Tuesday 13 November 2012
The opening ribbon cut by a young girl from Agla © AAD
The opening ribbon cut by a young girl from Agla © AAD
The first readers of the Melchior Leridon library © AAD
The first readers of the Melchior Leridon library © AAD

In response to the UN Millennium Development Goals, African Artists for Development (AAD), in partnership with the Fondation Zinsou, will inaugurate the first library for young people to be established in the Agla neighborhood, in Cotonou, tomorrow at 11am. The inauguration of this library, named “Bibliothèque Melchior Leridon”, will be followed in 2013 with the renovation of two other libraries as part of the AAD project “The Beautiful Libraries of Benin”.


The ceremony will take place in the presence of the Beninese Ministers of Youth and of Culture, the honorable Mr. Daplogan and Mr. Abimbola, as well as the French Ambassador to Benin, Jean-Paul Monchau, and the Co-Presidents of AAD, Gervanne and Matthias Leridon.


This library, planted in the underprivileged neighborhood of Agla, will be entirely dedicated to granting Beninese youth access to reading.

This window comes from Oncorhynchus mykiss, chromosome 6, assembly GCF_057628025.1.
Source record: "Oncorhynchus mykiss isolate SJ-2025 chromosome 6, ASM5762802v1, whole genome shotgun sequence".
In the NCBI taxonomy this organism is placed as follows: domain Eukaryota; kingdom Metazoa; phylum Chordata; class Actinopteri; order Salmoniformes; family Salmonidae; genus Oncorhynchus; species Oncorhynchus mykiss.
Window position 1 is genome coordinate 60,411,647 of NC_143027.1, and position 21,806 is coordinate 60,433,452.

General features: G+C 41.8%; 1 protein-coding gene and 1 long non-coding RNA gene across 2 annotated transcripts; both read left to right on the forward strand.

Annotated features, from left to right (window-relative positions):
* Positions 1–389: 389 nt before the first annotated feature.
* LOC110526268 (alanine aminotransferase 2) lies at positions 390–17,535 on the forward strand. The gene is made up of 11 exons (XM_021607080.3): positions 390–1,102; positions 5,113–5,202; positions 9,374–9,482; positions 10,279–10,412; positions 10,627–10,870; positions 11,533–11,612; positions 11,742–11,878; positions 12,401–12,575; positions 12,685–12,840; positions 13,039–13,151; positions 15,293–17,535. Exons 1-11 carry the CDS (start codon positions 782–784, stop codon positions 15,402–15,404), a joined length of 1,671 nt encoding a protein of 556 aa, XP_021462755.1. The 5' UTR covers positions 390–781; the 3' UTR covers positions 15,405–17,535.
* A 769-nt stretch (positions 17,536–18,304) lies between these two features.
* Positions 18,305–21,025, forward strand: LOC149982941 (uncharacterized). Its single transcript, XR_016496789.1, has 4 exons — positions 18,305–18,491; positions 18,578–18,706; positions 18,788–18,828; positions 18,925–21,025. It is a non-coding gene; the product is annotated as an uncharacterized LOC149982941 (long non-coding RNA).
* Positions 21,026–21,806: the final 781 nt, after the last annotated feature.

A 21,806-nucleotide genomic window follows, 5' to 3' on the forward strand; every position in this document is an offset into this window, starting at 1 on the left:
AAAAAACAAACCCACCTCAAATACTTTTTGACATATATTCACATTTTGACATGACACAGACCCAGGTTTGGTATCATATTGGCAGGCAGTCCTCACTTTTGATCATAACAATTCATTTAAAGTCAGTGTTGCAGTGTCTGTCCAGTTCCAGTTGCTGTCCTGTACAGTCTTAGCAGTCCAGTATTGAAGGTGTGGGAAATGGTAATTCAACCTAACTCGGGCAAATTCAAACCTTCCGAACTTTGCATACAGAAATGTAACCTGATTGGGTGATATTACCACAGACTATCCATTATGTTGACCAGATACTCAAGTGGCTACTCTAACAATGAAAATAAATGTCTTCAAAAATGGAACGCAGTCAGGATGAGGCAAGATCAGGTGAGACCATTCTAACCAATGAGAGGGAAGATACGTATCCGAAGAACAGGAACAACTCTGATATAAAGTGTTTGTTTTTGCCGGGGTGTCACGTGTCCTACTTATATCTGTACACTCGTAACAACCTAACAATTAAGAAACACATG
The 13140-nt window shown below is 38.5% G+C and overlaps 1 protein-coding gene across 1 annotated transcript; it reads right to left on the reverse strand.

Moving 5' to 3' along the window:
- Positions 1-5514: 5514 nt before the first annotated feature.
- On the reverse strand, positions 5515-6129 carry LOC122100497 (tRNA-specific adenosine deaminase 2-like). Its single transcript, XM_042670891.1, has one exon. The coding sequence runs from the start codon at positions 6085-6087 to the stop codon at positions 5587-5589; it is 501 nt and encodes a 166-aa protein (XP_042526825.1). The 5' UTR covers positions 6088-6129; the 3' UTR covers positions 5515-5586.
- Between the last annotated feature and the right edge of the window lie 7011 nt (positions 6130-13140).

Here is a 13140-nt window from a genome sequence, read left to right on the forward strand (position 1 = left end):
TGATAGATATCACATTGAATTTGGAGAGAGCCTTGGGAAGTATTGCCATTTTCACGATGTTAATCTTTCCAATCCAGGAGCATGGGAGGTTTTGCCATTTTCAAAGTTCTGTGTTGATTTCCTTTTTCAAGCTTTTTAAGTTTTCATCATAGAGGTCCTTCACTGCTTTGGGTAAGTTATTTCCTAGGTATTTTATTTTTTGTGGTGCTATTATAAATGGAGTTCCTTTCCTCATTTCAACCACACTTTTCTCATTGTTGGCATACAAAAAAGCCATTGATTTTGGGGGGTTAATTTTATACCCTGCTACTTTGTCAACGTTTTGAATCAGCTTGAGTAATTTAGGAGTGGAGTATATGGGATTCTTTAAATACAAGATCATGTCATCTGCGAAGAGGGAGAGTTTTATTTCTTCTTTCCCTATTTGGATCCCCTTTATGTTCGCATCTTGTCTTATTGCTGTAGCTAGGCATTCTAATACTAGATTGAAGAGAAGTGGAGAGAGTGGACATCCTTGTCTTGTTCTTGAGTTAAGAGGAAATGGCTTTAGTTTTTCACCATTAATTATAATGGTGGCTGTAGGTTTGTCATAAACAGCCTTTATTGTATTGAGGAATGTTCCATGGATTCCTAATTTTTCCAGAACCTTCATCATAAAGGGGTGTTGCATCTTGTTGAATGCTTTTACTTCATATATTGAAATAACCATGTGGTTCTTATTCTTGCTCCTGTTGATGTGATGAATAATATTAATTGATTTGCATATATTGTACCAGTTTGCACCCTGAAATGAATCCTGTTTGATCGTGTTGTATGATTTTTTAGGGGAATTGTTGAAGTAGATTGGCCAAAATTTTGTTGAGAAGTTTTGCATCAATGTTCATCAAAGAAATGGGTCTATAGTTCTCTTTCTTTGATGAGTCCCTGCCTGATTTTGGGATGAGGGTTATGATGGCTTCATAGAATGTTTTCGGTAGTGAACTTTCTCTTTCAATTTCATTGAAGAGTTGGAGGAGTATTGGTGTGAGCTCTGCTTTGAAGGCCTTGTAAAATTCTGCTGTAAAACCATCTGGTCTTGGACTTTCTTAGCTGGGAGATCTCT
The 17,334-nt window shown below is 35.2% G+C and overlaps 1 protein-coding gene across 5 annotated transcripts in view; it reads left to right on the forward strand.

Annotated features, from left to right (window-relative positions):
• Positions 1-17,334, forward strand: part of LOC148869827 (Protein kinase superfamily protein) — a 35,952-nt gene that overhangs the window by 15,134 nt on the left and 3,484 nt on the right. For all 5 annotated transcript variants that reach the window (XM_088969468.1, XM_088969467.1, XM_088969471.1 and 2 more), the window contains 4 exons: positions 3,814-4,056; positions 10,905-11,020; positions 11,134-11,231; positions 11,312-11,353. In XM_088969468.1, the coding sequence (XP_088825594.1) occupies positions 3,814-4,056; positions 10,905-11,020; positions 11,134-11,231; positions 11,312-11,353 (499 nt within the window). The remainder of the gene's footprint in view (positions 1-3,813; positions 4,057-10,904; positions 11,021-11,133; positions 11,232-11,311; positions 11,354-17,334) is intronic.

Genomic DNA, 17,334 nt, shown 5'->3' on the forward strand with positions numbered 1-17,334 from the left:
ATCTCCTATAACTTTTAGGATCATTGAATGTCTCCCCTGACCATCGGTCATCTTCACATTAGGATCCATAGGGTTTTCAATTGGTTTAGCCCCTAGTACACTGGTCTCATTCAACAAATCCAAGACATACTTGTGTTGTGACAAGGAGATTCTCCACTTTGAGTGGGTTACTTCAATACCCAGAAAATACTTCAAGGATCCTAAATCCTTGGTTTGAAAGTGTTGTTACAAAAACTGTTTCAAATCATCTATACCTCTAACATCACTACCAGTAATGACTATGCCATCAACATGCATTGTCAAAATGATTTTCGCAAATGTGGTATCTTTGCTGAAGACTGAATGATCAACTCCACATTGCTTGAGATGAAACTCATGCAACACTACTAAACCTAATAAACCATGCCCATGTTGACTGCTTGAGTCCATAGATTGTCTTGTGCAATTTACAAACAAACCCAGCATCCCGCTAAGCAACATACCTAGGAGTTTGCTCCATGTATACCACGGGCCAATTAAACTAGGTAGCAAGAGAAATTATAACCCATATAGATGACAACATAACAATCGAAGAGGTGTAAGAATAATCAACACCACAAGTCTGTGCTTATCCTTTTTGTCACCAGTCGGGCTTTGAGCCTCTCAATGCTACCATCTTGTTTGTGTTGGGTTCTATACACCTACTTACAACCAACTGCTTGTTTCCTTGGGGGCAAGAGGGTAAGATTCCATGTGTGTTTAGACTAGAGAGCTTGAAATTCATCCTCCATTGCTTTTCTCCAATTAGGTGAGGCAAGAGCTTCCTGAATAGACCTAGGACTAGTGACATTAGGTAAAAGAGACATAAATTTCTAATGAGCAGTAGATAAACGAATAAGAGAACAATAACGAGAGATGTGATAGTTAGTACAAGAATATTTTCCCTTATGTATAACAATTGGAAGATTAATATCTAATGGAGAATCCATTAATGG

Access to universal education, and particularly literacy, have been clearly prioritized by the United Nations through their Millennium Development Goals, set for 2015. Convinced that reading is a linchpin of development, African Artists for Development (AAD) will place more than 1,200 publications at the disposal of children and adolescents of Cotonou to be accessed free of charge, an important investment in the city’s youth.


Through reading, a genuine portal to development, AAD has committed itself to making the readers of today into the citizens of tomorrow. As the Co-Presidents of AAD state, “there is better means of emancipation and of dreaming than books. Because we are convinced that development is not efficient or sustainable if it is not meaningful, we are today very proud to contribute to universal access to reading”.


This initiative has been encouraged by the success of the AAD project “Les Bulles de Bukavu” (“Bukavu Speech Bubbles”), and unprecedented HIV awareness campaign spearheaded by the largest comic distribution ever carried out in Africa (100,000 copies).


Because for AAD, sustainable human development necessitates cultural commitment, each of their projects mobilizes a contemporary African artist who, by creating an original work linked to the project at hand, greatly increases its influence and roots the action in time. It is in this vein that AAD handed over to Zinkpè, a Beninese visual artist, the creation of the library’s central feature, a hanging mobile, the first point of contact between young readers and contemporary art, a relationship that will be sure to evolve over the years.


This first library is named “Melchior Leridon” after the oldest son of AAD’s founders, to insist on the necessity to create links between Beninese and French children.